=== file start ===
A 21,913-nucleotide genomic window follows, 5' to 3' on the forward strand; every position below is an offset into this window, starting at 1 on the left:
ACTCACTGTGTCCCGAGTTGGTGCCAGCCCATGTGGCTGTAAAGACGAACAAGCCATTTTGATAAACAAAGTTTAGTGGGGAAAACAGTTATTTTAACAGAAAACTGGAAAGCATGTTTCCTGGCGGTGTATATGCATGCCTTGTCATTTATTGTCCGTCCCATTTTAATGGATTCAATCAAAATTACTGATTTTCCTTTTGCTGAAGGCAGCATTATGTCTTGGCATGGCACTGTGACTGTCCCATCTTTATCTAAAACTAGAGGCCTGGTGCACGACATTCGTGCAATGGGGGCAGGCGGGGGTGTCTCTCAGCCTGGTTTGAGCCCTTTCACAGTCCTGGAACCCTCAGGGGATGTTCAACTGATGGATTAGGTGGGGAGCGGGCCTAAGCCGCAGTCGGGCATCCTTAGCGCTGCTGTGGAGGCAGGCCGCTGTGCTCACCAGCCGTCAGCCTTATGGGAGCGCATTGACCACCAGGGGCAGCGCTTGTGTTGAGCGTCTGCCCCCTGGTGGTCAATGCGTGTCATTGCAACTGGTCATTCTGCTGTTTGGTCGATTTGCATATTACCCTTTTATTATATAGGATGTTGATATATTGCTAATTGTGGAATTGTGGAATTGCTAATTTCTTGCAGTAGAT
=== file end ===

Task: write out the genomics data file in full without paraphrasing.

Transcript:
A 21,913-nucleotide genomic window follows, 5' to 3' on the forward strand; every position below is an offset into this window, starting at 1 on the left:
ACTCACTGTGTCCCGAGTTGGTGCCAGCCCATGTGGCTGTAAAGACGAACAAGCCATTTTGATAAACAAAGTTTAGTGGGGAAAACAGTTATTTTAACAGAAAACTGGAAAGCATGTTTCCTGGCGGTGTATATGCATGCCTTGTCATTTATTGTCCGTCCCATTTTAATGGATTCAATCAAAATTACTGATTTTCCTTTTGCTGAAGGCAGCATTATGTCTTGGCATGGCACTGTGACTGTCCCATCTTTATCTAAAACTAGAGGCCTGGTGCACGACATTCGTGCAATGGGGGCAGGCGGGGGTGTCTCTCAGCCTGGTTTGAGCCCTTTCACAGTCCTGGAACCCTCAGGGGATGTTCAACTGATGGATTAGGTGGGGAGCGGGCCTAAGCCGCAGTCGGGCATCCTTAGCGCTGCTGTGGAGGCAGGCCGCTGTGCTCACCAGCCGTCAGCCTTATGGGAGCGCATTGACCACCAGGGGCAGCGCTTGTGTTGAGCGTCTGCCCCCTGGTGGTCAATGCGTGTCATTGCAACTGGTCATTCTGCTGTTTGGTCGATTTGCATATTACCCTTTTATTATATAGGATGTTGATATATTGCTAATTGTGGAATTGTGGAATTGCTAATTTCTTGCAGTAGAT